Is bigger really better? (COM0011 – Blog post #6)

Lately I’ve been so intrigued by people who have decided that home square footage is unimportant. I came across some of these ideas on Pinterest and now I’m addicted to learning more!

Since the recession, many folks have found themselves in a financial bind. They lost their jobs, homes, money, material assets. In lieu of giving up, they decided to “live small”. They purchased camper trailers and converted them into homes. They built small/efficient homes in lieu of traditional larger houses. I think it’s brilliant!

How much space does one really need? I read that in 1950, the average size of a home was 983 square feet; whereas in 2004, the average size was 2,340 square feet. Our family has a modest 1,200 square foot bungalow and four of us manage just fine – we finished the basement a couple of years ago to include a home office, laundry room and extra bedroom which all get used, but also finished space for a playroom and family room that are rarely used. What a waste of space and money!

I think that folks that have decided to “live small” whether by choice or circumstance are really on to something! The space is smaller, resulting in fewer costs for heating/cooling, hydro, taxes, cleaning etc. There is little space for “stuff”– just the necessities. I love the idea of living more simply.

Granted, most of these homes are built in warmer climates (think southern states) and may not be suitable for families that live through Canadian winters – the idea being that you can also use outdoor space as living space.

In my next life, I would love to take on building a small smart-house as a project. In particular, I would build this house – isn’t it just adorable?!

Some of the space saving ideas I came across to allow small spaces to work include: shelves on wheels for dry-goods beside the fridge (pantry), hanging kitchen utensils on the sides of cupboards, drawers under stairs, Murphy beds, and a lot of shelving.

For some people, down-sizing means that your lifestyle is freed up to focus on what really matters: time with family (less home maintenance), vacations and excursions, and living debt-free (the psychological benefits of being debt-free far outweigh bragging rights of living in “such and such a neighbourhood”, don’t you think?).

Imagine for a moment that you have a beautiful (small) home that offers you all of the comforts you require, along with money in the bank to do/buy whatever you want… isn’t that the purpose of tirelessly putting in 40+ hours a week at work? Isn’t work just a means to an end? But, if the majority of your paycheque is going to the bank to pay off your mortgage, taxes, utilities, etc., then I guess some folks must like their houses  a lot because it looks like that’s where they’ll have to spend the majority of their time.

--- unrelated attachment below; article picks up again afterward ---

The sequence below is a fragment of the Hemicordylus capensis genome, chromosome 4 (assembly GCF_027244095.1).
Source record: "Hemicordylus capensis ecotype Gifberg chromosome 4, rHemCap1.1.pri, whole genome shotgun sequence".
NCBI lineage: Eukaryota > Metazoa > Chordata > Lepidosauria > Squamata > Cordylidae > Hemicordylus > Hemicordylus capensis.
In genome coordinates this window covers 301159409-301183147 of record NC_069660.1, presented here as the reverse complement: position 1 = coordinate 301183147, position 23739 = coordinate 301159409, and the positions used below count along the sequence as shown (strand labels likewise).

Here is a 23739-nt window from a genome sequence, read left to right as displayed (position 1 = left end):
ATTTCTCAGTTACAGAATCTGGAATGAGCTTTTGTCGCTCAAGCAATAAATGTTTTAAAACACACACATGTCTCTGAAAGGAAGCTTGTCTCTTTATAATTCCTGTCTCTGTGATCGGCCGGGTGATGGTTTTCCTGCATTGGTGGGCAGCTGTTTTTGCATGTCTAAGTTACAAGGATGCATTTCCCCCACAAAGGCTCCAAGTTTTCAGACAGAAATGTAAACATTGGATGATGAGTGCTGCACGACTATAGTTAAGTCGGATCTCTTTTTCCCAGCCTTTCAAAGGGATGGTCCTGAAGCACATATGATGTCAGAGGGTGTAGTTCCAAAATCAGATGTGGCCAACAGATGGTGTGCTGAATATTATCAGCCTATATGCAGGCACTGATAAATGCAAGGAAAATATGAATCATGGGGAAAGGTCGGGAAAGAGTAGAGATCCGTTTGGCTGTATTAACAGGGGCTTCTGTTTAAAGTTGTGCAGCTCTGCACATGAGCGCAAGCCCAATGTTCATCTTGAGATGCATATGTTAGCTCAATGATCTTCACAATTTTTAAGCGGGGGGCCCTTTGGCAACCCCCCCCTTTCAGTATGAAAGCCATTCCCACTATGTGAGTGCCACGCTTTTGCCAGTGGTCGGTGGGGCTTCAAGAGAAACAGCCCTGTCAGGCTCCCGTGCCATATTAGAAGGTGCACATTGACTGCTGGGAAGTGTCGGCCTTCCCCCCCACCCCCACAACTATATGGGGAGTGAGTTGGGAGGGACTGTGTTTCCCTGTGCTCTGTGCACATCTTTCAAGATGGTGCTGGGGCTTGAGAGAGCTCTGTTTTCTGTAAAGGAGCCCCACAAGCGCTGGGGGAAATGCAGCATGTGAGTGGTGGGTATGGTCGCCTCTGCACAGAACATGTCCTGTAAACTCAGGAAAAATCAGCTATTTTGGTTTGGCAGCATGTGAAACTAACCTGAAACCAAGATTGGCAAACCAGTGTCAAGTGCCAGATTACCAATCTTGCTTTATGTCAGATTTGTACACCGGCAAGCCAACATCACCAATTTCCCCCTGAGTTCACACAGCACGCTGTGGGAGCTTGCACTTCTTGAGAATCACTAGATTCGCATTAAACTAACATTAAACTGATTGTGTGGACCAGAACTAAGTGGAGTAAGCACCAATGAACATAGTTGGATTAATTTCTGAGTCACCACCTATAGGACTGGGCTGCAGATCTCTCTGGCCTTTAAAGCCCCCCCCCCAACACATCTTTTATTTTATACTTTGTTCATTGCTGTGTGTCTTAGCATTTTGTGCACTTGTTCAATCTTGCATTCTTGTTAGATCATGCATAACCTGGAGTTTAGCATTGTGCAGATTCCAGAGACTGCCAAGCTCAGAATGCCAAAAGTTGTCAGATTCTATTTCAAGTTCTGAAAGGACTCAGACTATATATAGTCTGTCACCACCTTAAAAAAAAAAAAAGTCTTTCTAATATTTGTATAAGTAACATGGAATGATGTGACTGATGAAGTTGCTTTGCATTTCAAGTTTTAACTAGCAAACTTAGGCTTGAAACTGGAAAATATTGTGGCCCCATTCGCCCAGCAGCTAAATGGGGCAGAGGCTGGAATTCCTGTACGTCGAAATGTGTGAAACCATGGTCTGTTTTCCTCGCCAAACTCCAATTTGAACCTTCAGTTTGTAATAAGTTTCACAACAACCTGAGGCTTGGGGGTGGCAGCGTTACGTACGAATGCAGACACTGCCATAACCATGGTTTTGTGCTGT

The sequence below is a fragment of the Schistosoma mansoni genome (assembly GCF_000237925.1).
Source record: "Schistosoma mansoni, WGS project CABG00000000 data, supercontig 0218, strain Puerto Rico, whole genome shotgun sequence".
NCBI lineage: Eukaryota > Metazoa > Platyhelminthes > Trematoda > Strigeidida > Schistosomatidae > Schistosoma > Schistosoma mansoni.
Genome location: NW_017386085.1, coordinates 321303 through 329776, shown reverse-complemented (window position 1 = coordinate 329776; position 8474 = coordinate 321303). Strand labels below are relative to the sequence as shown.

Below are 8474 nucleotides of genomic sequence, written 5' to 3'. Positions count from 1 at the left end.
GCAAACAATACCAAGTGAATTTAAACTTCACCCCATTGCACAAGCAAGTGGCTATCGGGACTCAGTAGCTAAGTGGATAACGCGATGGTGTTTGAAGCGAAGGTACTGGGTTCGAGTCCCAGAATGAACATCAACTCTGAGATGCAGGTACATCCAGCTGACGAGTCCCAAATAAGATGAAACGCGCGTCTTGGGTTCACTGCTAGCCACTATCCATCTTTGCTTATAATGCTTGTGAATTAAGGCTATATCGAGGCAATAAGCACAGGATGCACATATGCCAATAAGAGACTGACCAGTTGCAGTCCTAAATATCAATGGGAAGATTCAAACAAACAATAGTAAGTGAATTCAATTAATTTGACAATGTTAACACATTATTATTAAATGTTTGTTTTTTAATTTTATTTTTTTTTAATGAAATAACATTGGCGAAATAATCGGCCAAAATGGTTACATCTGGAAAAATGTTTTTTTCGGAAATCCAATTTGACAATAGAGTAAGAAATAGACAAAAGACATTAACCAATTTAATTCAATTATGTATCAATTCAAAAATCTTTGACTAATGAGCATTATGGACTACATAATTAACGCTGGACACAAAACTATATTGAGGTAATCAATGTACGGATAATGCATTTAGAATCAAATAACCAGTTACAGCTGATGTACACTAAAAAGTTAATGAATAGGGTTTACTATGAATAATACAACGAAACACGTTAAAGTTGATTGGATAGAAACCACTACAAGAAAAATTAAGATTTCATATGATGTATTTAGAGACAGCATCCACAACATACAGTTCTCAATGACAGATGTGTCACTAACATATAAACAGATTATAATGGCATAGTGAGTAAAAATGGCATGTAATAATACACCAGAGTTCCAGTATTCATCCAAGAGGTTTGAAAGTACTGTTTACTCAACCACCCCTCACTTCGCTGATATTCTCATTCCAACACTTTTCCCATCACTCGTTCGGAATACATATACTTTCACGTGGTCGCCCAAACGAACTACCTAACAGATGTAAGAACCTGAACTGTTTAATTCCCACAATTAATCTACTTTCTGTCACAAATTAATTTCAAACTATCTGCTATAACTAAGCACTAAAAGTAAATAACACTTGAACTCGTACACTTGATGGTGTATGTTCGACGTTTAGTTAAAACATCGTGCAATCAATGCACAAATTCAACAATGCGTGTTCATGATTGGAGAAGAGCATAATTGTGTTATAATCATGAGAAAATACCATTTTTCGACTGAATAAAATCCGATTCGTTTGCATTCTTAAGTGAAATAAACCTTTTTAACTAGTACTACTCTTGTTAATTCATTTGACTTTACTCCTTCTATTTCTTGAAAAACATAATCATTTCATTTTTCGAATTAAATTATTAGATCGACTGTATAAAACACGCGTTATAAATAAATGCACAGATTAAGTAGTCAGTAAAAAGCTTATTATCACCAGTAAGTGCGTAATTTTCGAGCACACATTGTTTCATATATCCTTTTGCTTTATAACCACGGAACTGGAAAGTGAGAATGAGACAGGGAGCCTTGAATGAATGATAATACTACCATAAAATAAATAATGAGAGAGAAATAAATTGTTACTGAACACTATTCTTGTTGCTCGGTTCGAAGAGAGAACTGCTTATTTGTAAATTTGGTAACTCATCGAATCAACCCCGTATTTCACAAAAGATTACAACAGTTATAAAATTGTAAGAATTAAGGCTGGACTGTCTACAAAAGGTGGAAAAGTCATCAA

Love Grows Best in Little Houses Just Like This, Home Decor, Vinyl Sign, Small Houses, Wood Sign, Customize

What are you thoughts on living more simply? Do you think you could downsize and still enjoy your home-life? Do you think that social media plays a role in educating us on how to live better/smarter/simpler?

2 thoughts on “Is bigger really better? (COM0011 – Blog post #6)

  1. Hello, first up thank you for this blog. In my opinion, In answer to your last question about social media playing a role in educating…clearly the answer is yes. Personally I have never been draw to the notion of a “Monster Home” , even if I could afford one, You did a good job encapsulating the features and benefits of smaller homes. This may also speak to the benefits of Condo’s. the entire movement keys into the notion of mitigating “Climate change” Less square footage= less carbon footprint on a number of levels
    Thank you again for this.
    Cheers

  2. My partner, son and I live in a three bedroom (condo-townhome). It isn’t bigger than any of my son’s friends homes but each time we throw a birthday party or have a playdate, I get asked if we live in a mansion (keep in mind they are under the age of eight). It makes me laugh but I think it’s because we use our space well. The house has six floors, each one opening onto the next. We sleep in the two smaller bedrooms on the top and we use the master bedroom (on its own floor) as a play room. The basement is technically a laundry room but I cut the washer and dryer off with two really funky thick curtains and transformed the rest into an awesome music studio. I’m not a fan of clutter so everything has its place (somewhat, I’m not crazy:)). We maximise the space we have and in turn it seems much bigger than it is. I can’t imagine having a huge house. Especially with just the three of us, I think I would feel lonely and besides, way too much cleaning!

    I think yes, absolutely, social media has been educating us that living simpler is better. We can manage our own data better so we don’t need an “office” in the traditional sense in our homes. I also see so many fabulous living ideas such as “how to live in under 800 square feet” daily on my FB page. We may use more than that but we can integrate the thought behind it into our homes and daily life. The less space the more time. That’s the way I see it!

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